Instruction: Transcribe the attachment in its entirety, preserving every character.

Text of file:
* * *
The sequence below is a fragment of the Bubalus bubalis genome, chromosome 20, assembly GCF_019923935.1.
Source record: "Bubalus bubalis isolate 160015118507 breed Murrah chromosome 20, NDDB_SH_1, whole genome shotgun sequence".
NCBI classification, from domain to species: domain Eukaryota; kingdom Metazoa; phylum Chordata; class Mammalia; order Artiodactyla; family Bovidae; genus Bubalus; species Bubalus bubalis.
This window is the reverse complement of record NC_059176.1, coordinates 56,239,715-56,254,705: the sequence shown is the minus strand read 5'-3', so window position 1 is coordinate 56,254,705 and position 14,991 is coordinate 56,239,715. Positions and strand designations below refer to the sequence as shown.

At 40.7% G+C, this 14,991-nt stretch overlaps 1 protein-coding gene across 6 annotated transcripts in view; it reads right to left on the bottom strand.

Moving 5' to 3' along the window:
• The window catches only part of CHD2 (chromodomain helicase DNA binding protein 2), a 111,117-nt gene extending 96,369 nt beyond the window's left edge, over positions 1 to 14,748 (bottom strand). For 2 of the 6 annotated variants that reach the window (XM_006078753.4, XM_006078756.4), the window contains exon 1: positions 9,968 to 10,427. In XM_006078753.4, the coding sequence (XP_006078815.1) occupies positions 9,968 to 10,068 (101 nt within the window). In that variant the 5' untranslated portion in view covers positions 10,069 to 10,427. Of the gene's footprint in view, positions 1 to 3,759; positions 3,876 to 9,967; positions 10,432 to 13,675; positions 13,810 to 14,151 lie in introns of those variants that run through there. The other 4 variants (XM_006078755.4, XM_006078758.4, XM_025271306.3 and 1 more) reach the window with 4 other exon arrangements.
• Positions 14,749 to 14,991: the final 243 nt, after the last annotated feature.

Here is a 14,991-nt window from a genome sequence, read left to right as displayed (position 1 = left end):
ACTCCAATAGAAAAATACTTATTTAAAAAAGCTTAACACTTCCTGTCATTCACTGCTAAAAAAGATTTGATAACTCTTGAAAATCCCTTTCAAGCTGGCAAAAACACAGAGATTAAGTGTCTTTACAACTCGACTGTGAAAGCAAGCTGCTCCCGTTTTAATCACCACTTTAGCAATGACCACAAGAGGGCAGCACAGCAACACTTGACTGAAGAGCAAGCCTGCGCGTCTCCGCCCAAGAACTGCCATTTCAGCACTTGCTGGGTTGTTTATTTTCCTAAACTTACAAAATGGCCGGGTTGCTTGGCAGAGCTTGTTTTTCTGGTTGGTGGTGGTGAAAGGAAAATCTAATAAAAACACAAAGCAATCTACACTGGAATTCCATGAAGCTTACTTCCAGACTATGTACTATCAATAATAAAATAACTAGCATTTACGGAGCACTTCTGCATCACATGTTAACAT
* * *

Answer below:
The sequence below is a fragment of the Bubalus bubalis genome, chromosome 20, assembly GCF_019923935.1.
Source record: "Bubalus bubalis isolate 160015118507 breed Murrah chromosome 20, NDDB_SH_1, whole genome shotgun sequence".
NCBI classification, from domain to species: domain Eukaryota; kingdom Metazoa; phylum Chordata; class Mammalia; order Artiodactyla; family Bovidae; genus Bubalus; species Bubalus bubalis.
This window is the reverse complement of record NC_059176.1, coordinates 56,239,715-56,254,705: the sequence shown is the minus strand read 5'-3', so window position 1 is coordinate 56,254,705 and position 14,991 is coordinate 56,239,715. Positions and strand designations below refer to the sequence as shown.

At 40.7% G+C, this 14,991-nt stretch overlaps 1 protein-coding gene across 6 annotated transcripts in view; it reads right to left on the bottom strand.

Moving 5' to 3' along the window:
• The window catches only part of CHD2 (chromodomain helicase DNA binding protein 2), a 111,117-nt gene extending 96,369 nt beyond the window's left edge, over positions 1 to 14,748 (bottom strand). For 2 of the 6 annotated variants that reach the window (XM_006078753.4, XM_006078756.4), the window contains exon 1: positions 9,968 to 10,427. In XM_006078753.4, the coding sequence (XP_006078815.1) occupies positions 9,968 to 10,068 (101 nt within the window). In that variant the 5' untranslated portion in view covers positions 10,069 to 10,427. Of the gene's footprint in view, positions 1 to 3,759; positions 3,876 to 9,967; positions 10,432 to 13,675; positions 13,810 to 14,151 lie in introns of those variants that run through there. The other 4 variants (XM_006078755.4, XM_006078758.4, XM_025271306.3 and 1 more) reach the window with 4 other exon arrangements.
• Positions 14,749 to 14,991: the final 243 nt, after the last annotated feature.

Here is a 14,991-nt window from a genome sequence, read left to right as displayed (position 1 = left end):
ACTCCAATAGAAAAATACTTATTTAAAAAAGCTTAACACTTCCTGTCATTCACTGCTAAAAAAGATTTGATAACTCTTGAAAATCCCTTTCAAGCTGGCAAAAACACAGAGATTAAGTGTCTTTACAACTCGACTGTGAAAGCAAGCTGCTCCCGTTTTAATCACCACTTTAGCAATGACCACAAGAGGGCAGCACAGCAACACTTGACTGAAGAGCAAGCCTGCGCGTCTCCGCCCAAGAACTGCCATTTCAGCACTTGCTGGGTTGTTTATTTTCCTAAACTTACAAAATGGCCGGGTTGCTTGGCAGAGCTTGTTTTTCTGGTTGGTGGTGGTGAAAGGAAAATCTAATAAAAACACAAAGCAATCTACACTGGAATTCCATGAAGCTTACTTCCAGACTATGTACTATCAATAATAAAATAACTAGCATTTACGGAGCACTTCTGCATCACATGTTAACAT